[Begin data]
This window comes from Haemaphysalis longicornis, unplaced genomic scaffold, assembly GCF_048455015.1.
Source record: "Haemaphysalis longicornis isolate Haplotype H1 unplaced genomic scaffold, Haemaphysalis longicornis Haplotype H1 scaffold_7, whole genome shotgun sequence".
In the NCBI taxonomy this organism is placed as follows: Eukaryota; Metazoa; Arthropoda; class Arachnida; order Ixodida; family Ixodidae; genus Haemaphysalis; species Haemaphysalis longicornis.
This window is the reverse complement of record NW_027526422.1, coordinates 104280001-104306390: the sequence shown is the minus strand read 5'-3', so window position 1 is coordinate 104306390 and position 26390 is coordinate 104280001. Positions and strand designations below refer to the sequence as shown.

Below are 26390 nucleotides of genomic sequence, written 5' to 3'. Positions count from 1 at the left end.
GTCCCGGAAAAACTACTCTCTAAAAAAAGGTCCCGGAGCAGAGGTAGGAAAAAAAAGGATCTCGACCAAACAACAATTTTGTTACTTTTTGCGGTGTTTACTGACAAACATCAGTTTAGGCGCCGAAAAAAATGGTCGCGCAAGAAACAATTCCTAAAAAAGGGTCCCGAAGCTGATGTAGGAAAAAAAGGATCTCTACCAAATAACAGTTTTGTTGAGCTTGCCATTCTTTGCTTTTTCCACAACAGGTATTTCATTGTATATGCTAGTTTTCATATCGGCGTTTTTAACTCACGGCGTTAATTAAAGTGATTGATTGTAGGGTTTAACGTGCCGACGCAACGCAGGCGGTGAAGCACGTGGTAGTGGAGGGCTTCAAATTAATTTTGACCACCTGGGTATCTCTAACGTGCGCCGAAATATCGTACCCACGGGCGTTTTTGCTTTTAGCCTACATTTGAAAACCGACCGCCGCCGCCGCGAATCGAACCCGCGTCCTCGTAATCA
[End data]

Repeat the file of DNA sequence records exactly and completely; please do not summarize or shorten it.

This window comes from Haemaphysalis longicornis, unplaced genomic scaffold, assembly GCF_048455015.1.
Source record: "Haemaphysalis longicornis isolate Haplotype H1 unplaced genomic scaffold, Haemaphysalis longicornis Haplotype H1 scaffold_7, whole genome shotgun sequence".
In the NCBI taxonomy this organism is placed as follows: Eukaryota; Metazoa; Arthropoda; class Arachnida; order Ixodida; family Ixodidae; genus Haemaphysalis; species Haemaphysalis longicornis.
This window is the reverse complement of record NW_027526422.1, coordinates 104280001-104306390: the sequence shown is the minus strand read 5'-3', so window position 1 is coordinate 104306390 and position 26390 is coordinate 104280001. Positions and strand designations below refer to the sequence as shown.

Below are 26390 nucleotides of genomic sequence, written 5' to 3'. Positions count from 1 at the left end.
GTCCCGGAAAAACTACTCTCTAAAAAAAGGTCCCGGAGCAGAGGTAGGAAAAAAAAGGATCTCGACCAAACAACAATTTTGTTACTTTTTGCGGTGTTTACTGACAAACATCAGTTTAGGCGCCGAAAAAAATGGTCGCGCAAGAAACAATTCCTAAAAAAGGGTCCCGAAGCTGATGTAGGAAAAAAAGGATCTCTACCAAATAACAGTTTTGTTGAGCTTGCCATTCTTTGCTTTTTCCACAACAGGTATTTCATTGTATATGCTAGTTTTCATATCGGCGTTTTTAACTCACGGCGTTAATTAAAGTGATTGATTGTAGGGTTTAACGTGCCGACGCAACGCAGGCGGTGAAGCACGTGGTAGTGGAGGGCTTCAAATTAATTTTGACCACCTGGGTATCTCTAACGTGCGCCGAAATATCGTACCCACGGGCGTTTTTGCTTTTAGCCTACATTTGAAAACCGACCGCCGCCGCCGCGAATCGAACCCGCGTCCTCGTAATCA